St. Daniel Comboni: A missionary of mercy

Comboni

(Published in Leadership magazine, Uganda – October 2016)

On 4 September 2016 Pope Francis canonized Mother Theresa of Calcutta. It became a world event that attracted believers and non-believers, Christians and non-Christians. There is something common in all the saints we venerate and honour. They had passion for doing something for God, which they believed was a special call from God. Not all of them are exordinary in gifts and talents. They worked within their own limitations, weakness and even sins. They are made saints not because they are perfect, but they wanted to do something perfectly and only for God. Surely all them made lasting contributions to the world in which they lived.

Daniel Comboni was born to poor gardeners at Limone sul Garda, in Brescia – Italy on 15th, March 1831 and went on to become the first Catholic Bishop of Central Africa, and one of the great missionaries in the Church’s history. When God decides to take a hand and select a generous and open-hearted individual, things happen: great, new things.

Hearing stories of missionary work in Africa Daniel was inspired to be a missionary himself. We all can agree that even today it is very challenging to work in places such as the Sudan, but it renders speechless to know that he choose to work in the Sudan over 150 years ago. His first hand encounter with Africa was tremendous. He was immediately made aware of the multiple difficulties that are part of his new mission. Plenty of work, unbearable climate, sickness of all kinds, unimaginable poverty, dehumanizing slavery and the frightening death of several of his young fellow-missionaries. But these challenges and hurdles did not discourage him even little.

In the early days of his missionary experience he would write to his parents: “We will have to labour hard, to sweat, to die: but the thought that one sweats and dies for love of Jesus Christ and the salvation of the most abandoned souls in the world, is far too sweet for us to desist from this great enterprise”.

Once a journalist asked Mother Theresa: “Does your work and spiritual life become easier with time? …What were your plans for the future?” The fragile saintly woman would say, “…The closer we come to Jesus, the more we become the work. Because you know to whom you are doing it, with whom you are doing it and for whom you are doing it. That is very clear. That is why we need a clean heart to see God. …I just take one day. Yesterday is gone. Tomorrow has not come. We have only today to love Jesus.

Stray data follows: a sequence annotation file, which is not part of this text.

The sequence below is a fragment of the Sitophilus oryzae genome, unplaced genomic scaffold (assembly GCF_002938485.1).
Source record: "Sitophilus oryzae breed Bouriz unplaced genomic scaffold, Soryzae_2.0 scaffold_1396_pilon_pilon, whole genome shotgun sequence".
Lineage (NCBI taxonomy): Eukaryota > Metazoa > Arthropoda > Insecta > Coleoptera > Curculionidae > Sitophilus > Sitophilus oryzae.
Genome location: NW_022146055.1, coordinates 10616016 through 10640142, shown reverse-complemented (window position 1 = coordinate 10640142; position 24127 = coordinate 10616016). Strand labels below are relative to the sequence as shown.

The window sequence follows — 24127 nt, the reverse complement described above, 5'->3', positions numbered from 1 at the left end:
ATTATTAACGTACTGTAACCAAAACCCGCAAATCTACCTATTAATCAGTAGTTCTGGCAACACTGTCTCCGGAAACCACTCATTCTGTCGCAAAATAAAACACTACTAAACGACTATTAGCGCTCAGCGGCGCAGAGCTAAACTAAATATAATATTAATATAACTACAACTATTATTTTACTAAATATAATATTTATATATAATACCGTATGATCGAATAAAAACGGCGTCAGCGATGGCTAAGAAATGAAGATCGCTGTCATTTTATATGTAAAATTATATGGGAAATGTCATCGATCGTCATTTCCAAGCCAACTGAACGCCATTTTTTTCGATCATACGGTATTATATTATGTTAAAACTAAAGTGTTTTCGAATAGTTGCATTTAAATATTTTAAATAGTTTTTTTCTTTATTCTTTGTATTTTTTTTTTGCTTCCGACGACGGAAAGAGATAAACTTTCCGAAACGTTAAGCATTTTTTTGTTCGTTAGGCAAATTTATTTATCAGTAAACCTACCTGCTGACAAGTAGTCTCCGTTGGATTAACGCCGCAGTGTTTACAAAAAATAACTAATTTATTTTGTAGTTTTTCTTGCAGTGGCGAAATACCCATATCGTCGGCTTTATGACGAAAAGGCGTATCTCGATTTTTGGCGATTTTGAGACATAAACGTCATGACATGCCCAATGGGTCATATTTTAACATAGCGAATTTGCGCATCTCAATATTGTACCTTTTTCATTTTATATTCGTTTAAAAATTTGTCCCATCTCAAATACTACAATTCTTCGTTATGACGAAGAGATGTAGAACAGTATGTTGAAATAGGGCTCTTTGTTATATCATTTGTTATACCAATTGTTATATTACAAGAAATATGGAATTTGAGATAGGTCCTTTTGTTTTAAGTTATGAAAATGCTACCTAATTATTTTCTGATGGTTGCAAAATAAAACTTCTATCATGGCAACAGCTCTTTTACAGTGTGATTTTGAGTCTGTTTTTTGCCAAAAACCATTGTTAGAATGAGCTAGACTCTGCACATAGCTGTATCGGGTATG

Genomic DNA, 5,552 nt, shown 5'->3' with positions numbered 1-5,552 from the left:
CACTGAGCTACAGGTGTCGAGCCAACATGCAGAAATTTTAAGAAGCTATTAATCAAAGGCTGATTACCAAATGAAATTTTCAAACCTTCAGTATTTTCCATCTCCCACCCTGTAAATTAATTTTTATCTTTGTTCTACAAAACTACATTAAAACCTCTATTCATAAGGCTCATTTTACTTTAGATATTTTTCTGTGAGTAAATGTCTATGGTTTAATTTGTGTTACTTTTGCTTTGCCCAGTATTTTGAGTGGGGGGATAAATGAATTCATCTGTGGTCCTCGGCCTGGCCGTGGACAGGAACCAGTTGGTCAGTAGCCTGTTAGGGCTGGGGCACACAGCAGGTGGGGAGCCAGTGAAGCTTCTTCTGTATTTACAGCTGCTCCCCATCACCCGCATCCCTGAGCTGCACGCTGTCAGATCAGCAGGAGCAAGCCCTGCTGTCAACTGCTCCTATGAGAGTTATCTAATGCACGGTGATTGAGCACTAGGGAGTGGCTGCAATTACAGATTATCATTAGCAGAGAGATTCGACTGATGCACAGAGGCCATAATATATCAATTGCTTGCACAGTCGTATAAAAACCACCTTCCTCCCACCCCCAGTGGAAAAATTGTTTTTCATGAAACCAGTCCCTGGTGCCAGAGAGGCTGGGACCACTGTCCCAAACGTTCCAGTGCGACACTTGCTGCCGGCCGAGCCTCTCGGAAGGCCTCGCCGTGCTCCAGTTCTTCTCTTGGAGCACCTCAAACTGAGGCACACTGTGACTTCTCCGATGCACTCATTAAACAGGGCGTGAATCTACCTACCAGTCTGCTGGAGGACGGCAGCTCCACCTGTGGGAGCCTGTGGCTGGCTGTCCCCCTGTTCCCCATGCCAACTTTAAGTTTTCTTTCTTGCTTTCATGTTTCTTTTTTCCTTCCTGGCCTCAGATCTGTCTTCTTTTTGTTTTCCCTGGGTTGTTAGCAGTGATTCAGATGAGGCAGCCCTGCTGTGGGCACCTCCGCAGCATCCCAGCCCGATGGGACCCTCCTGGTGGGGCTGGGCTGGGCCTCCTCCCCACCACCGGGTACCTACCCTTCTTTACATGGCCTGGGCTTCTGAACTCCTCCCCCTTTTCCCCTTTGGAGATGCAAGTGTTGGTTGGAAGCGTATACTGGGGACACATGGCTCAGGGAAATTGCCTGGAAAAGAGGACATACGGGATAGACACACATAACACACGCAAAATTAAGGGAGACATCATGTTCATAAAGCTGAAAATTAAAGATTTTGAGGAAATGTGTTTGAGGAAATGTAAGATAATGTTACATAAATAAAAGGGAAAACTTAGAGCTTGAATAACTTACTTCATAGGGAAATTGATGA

Africa was unexplored land to missionaries. As much it can be fertile it equally brings in challenges. Amidst various trials, Daniel tried to find a suitable missionary method to reach-out to people with the Word of God. Few times he went back and forth between Italy and Africa looking for missionaries and aid. And finally in 1864, while praying at the Tomb of St Peter in Rome, Daniel was struck by a brilliant inspiration that leads to the drawing up of his famous Plan for the Rebirth of Africa, a missionary project that can be summed up in an expression which is itself the indication of his boundless trust in the human and religious capacities of the African peoples: “Save Africa through Africa”.

What drove him head on in his missionary endevour?  His quest for his personal holiness and the holiness of the people he evangelized, wanting to take as many souls to the Kingdom of God. Deep love for the poor he found in Africa. His heart always prompted to him to be inclusive towards the people of Africa. He wanted to integrate them to the rest of the world and the rest of Christianity in the universal Church. His inclusiveness went as far as making them missionaries to themselves as well as missionaries to the rest of the world. Daniel Comboni always believed that Africa will be welcomed into the Sacred Heart of Jesus.

His spirituality was based on the devotion to the Sacred Heart of Jesus which made him to name the society Missionaries of the Sacred Heart of Jesus. Spirituality based on the cross of Jesus, as a sign of love and mercy and his devotion to St. Joseph who always inspired him in simplicity in service, whom he names the principal patron of his missionary society.

After his ardent service to the people of Africa, Bishop Daniel Comboni dies prematurely on 10th, October 1881 in Khartoum, due to hard work, tribulations and frequent ill health only 50 years old, marked by the Cross which, like a faithful and loving bride, that has never let him. At his death he was aware that his missionary work will not end with him: “I am dying”, he said, “but my work will not die”.

As he said, his missionary work continues to live through the giving of their lives by many women and men who have chosen to follow St. Daniel Comboni along the path of his arduous yet exhilarating mission among peoples who are the poorest as regards the Gospel, and the most abandoned as regards human solidarity. May he continue to intercede for the missionary Church and the missionaries who work in challenging missions of Africa and beyond.

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